Articles Posted in Health Care Law

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There is no hospital in Valencia County. People in Valencia County who are faced with a medical emergency must deal with the emergency itself, and find a way to travel twenty to thirty-five miles to an Albuquerque hospital. Ambulances coming from Valencia County can take two hours or longer to transport a patient to the nearest hospital, process the patient, and return. The long turnaround times mean that ambulance companies sometimes run at full capacity, or “zero status,” and cannot respond to calls from new patients because all available ambulances are in use. Since 1987, appellant Living Cross Ambulance Service has been the only ambulance company in Valencia County operating under a permanent certificate from the Public Regulation Commission (PRC). Living Cross has been at zero status and unavailable to transport patients for less than one percent of ambulance service requests. When Living Cross is at zero status, dispatch requests mutual aid from a nearby ambulance company, and if those mutual aid ambulances are also unavailable, the municipality whose EMTs first responded to the scene must transport the patients at the municipality’s expense. This case was a direct appeal from a final order of the Public Regulation Commission (PRC) granting a permanent certificate to American Medical Response Ambulance Service, Inc. d/b/a American Medical Response, Emergicare (AMR) for both emergency and nonemergency ambulance service in Valencia County. Living Cross petitioned the New Mexico Supreme Court to vacate the final order of the PRC, claiming that the PRC acted arbitrarily and capriciously by granting AMR’s certificate because there was no evidence of need for non-emergency ambulance service in Valencia County, and because there was insufficient evidence of need for additional emergency ambulance service. Living Cross also claimed that the PRC abused its discretion by allowing Living Cross’s former attorney to represent AMR in an initial hearing before ruling on its motion to disqualify the attorney. Upon review, the Supreme Court held that the PRC decision to allow the former Living Cross attorney to appear for AMR during the hearing for the temporary permit was contrary to law, and that the wholesale admission of the record from that hearing as evidence in the hearing for the permanent certificate was plain error, requiring reversal. Because the Court determined that the attorney disqualification issue is dispositive, it did not reach the other issues in this case.View "Living Cross Ambulance Serv. v. N.M. Pub. Regulation Comm'n" on Justia Law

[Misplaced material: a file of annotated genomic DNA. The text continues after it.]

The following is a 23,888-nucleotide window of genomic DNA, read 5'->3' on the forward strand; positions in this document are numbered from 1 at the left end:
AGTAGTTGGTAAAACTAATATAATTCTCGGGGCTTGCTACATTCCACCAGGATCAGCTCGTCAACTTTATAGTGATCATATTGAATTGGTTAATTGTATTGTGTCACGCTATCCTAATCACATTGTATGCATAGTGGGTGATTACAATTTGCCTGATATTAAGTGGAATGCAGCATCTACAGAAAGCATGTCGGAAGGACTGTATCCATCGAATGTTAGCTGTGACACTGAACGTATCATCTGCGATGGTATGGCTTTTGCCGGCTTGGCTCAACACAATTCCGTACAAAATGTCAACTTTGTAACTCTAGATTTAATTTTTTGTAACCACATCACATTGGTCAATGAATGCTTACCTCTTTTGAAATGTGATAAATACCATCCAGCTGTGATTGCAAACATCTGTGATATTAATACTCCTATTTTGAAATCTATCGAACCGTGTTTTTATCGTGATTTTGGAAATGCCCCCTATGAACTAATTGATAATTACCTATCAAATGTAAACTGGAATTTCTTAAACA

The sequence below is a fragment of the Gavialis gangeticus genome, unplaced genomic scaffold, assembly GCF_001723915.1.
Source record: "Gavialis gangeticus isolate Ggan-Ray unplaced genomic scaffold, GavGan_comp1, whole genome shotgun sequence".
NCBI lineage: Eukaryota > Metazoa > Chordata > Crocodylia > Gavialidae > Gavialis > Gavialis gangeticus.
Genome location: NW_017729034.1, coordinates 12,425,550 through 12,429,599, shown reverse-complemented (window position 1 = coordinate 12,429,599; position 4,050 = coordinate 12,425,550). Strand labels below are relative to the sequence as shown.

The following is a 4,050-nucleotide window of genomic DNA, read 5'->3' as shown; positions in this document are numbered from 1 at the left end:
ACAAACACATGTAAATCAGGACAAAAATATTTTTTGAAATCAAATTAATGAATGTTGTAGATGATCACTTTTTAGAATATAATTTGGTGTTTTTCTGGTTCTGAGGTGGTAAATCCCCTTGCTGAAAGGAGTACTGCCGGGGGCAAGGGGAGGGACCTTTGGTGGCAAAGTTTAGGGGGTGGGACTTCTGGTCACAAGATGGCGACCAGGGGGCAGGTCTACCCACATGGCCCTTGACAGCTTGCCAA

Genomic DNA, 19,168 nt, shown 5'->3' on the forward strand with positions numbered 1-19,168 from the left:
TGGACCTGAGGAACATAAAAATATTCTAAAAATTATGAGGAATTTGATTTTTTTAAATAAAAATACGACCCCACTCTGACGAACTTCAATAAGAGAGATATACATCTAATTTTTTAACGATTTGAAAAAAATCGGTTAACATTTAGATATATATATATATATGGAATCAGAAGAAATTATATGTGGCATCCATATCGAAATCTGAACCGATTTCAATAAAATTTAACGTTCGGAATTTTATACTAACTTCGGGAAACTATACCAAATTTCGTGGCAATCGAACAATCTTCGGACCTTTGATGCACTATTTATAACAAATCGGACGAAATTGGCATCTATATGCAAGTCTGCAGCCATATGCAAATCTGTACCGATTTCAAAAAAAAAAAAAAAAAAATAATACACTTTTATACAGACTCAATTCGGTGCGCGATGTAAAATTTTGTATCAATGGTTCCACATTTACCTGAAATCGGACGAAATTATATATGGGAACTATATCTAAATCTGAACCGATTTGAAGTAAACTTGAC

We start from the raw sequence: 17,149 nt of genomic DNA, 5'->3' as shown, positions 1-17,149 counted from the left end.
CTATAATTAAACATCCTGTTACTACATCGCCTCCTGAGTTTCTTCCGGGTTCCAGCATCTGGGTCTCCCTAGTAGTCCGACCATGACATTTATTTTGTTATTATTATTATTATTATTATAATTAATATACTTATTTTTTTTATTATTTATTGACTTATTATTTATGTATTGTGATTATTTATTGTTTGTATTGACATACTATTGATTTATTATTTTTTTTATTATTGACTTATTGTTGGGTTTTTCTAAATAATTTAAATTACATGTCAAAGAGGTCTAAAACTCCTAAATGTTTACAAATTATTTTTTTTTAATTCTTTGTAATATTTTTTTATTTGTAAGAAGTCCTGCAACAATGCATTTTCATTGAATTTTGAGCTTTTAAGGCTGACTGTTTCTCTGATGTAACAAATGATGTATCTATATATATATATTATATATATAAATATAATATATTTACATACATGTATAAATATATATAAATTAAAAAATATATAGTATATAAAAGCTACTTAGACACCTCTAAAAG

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In consolidated appeals, the issue this case presented to the New Mexico Supreme Court was whether pharmacists who dispense prescription drugs to Medicaid recipients must be paid under the formula set forth in NMSA 1978, Section 27-2-16(B) (1984). Section 27-2-16(B) was enacted when New Mexico only operated under a fee-for-services model. The Legislature created a new, alternative managed care system in 1994 in an effort to rein in costs of medical public assistance. The district court and our Court of Appeals held that Section 27-2-16(B) applied in both the fee-for-services context and in managed care settings. Upon review, however, the Supreme Court reversed, holding that Section 27-2-16(B) applied only in the fee-for-services context, which requires HSD to directly reimburse providers. View "Starko, Inc. v. New Mexico Human Servs. Dep't" on Justia Law

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In this class action lawsuit, the trial court found that the State wrongfully denied health benefits to a number of its part-time employees. The issue this case presented for the Supreme Court's review was how to value the damages suffered by that group of employees when they were denied health benefits. The State argued that the only damages to the employees were immediate medical expenses paid by employees during the time they were denied health benefits. But evidence showed that people denied health care benefits suffer additional damage. They often avoid going to the doctor for preventive care, and they defer care for medical problems. This results in increased long-term medical costs and a lower quality of life. Based on this evidence, the trial court correctly rejected the State's limited definition of damages because it would significantly understate the damages suffered by the employees. The Supreme Court affirmed.View "Moore v. Health Care Auth." on Justia Law